Australian Cadel Evans wins 2011 Tour de France

The 2011 Tour de France came to an end yesterday on the Champs Elyesees in Paris, where Australian Cadel Evans rode to victory in the race’s famed Yellow Jersey. After more than three weeks of racing, Evans emerged from the pack as best rider in this year’s event, and became the first man from Australia to win cycling’s premiere event.

With a course designed to challenge the riders in unique ways on every single day, fans of the Tour expected this year’s race to be an exciting and wide open one. They got everything they wanted and more, as the 2011 Tour de France featured all kinds of dramatics, particularly when the race entered the high mountains of the Pyrenees and the Alps. During the three weeks of racing, there were daring breakaways, brilliant individual performances, and cringe-inducing crashes, including a nasty incident with a media car that sent Dutch rider Johnny Hoogerland flying into a barbed wire fence.

Before the race started back on July 2nd, the pre-race favorites included not only Evans, but also defending champ Alberto Contador of Spain and the brothers from Luxembourg, Frank and Andy Schleck. Contador was bogged down with crashes early in the race, injuring a knee in the process. Those mishaps cost him precious time, and despite a spirited attempt in the final days of the Tour, he never quite got into the rhythm that has won him the Yellow Jerseys on three separate occasions in the past.
Heading into Saturday however, Andy and Frank Schleck sat at first and second in the standings respectively. Working together, the two men had managed to claim a small lead over Evans coming out of the final mountain stages. Saturday’s stage was an individual time trial however, which is not a strong point for those two riders, and is a particular strength of Evans. The Aussie rode one of the best rides of the day, and left the two Schlecks in the dust, claiming the victory. The two brothers slid to second and third in the final standings.

As is traditional in the Tour de France, Sunday is mostly a ceremonial ride into Paris. While the Peloton will joust for the final stage win, and the sprint specialists duel for the last available points of the race, no one attacks the Yellow Jersey. As a result, Evans’ ride to the finish line in Paris was essentially a 60 mile long victory lap, one that he particularly enjoyed after two second place finishes in previous Tours.

Cadel’s big win is expected to open the door for more Australian cyclists to leave their mark on the sport, much the way that Greg LeMond and Lance Armstrong inspired young American cyclists. Australia already has a proud cycling tradition, but this win will give the sport yet another boost in the country.

Congrats to Evans on the amazing win.

[Photo courtesy of AFP]

The 2011 Tour de France begins today!

One of the biggest sporting events in the world begins today when the 2011 Tour de France gets underway in the Vendée region of western France. Over the course of the next three weeks, the best cyclists in the world will pedal through beautiful towns and villages, past sun flower-filled fields, and most importantly up the Pyrenees and the Alps, to determine who will eventually ride into Paris wearing the champion’s Yellow Jersey.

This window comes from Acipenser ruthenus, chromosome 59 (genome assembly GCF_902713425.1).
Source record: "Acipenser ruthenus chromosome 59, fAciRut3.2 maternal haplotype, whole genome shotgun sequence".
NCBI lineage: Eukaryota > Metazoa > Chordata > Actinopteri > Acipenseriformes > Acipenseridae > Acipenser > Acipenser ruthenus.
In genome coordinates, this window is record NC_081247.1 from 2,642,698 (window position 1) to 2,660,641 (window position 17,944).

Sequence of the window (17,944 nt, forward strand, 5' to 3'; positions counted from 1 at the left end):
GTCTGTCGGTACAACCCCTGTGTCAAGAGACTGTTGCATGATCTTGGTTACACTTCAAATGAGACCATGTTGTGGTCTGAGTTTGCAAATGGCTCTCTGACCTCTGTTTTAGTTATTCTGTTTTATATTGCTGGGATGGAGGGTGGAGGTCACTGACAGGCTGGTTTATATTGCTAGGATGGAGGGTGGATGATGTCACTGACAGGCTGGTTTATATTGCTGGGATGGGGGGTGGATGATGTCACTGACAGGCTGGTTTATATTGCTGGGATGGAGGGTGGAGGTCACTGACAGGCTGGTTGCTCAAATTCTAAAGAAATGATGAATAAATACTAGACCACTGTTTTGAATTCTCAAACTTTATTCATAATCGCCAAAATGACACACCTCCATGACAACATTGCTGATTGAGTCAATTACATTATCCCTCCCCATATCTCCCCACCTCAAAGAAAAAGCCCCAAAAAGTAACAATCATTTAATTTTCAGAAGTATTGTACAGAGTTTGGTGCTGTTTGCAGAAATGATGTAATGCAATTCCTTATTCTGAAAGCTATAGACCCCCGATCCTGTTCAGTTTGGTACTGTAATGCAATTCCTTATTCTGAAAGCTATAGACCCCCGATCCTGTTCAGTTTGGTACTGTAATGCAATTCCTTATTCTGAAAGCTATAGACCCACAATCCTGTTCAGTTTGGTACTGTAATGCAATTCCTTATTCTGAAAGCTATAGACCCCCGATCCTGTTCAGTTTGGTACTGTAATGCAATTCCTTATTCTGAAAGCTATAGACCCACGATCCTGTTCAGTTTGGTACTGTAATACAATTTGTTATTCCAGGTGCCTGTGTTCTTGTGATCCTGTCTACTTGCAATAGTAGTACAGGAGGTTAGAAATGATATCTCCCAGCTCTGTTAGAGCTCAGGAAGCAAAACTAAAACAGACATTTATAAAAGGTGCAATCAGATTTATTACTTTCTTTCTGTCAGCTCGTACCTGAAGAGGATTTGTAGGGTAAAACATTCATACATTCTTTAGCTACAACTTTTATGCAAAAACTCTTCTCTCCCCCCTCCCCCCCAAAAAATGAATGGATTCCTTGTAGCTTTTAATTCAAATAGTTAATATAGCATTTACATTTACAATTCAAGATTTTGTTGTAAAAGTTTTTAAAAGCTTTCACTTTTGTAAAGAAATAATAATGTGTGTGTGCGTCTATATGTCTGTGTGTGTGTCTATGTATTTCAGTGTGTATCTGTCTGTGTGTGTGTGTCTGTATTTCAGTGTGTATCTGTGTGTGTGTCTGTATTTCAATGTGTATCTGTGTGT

The pre-race favorites are without a doubt defending champion Alberto Contador of Spain and Andy Schleck of Luxembourg, who has finished second to Contador the past two years. Other contenders include Australian Cadel Evans, who led the race last year until he crashed, fracturing an elbow in the process. Samuel Sanchez, also from Spain, finished fourth in 2010 and has been boldly predicting a higher place finish this year, while Belgian Jurgen Van Den Broeck has proven he can ride with the likes of Contador and Schleck as well.

The physical challenges of the race are quite staggering. The riders face a route that is more than 2130 miles in length, spread out over 21 stages. Of those, ten are flat and designed for the sprinters to strut their stuff, while the climbers will have their turn on three medium mountain and six high mountain stages, four of which have a summit finish. There will also be an individual time trial and a team time trial thrown in for good measure, along with two rest days.

As usual, the 2011 Tour will most likely be won or lost in the mountains, and this year’s course features the famed Alpe-d’Huez, which has been missing from the route the past two years. That all important summit finish comes in Stage 19, two days before the ride into Paris, and will probably determine who stands atop the podium on the Champs Élysées.

On an annual basis, the Tour is one of the most watched events in the world. There will be more than 2000 journalists on hand to cover the race and it is broadcast in 188 countries across the globe. Additionally, an estimated 12-15 million fans will line the stages of the race, cheering their favorite riders on to the finish line.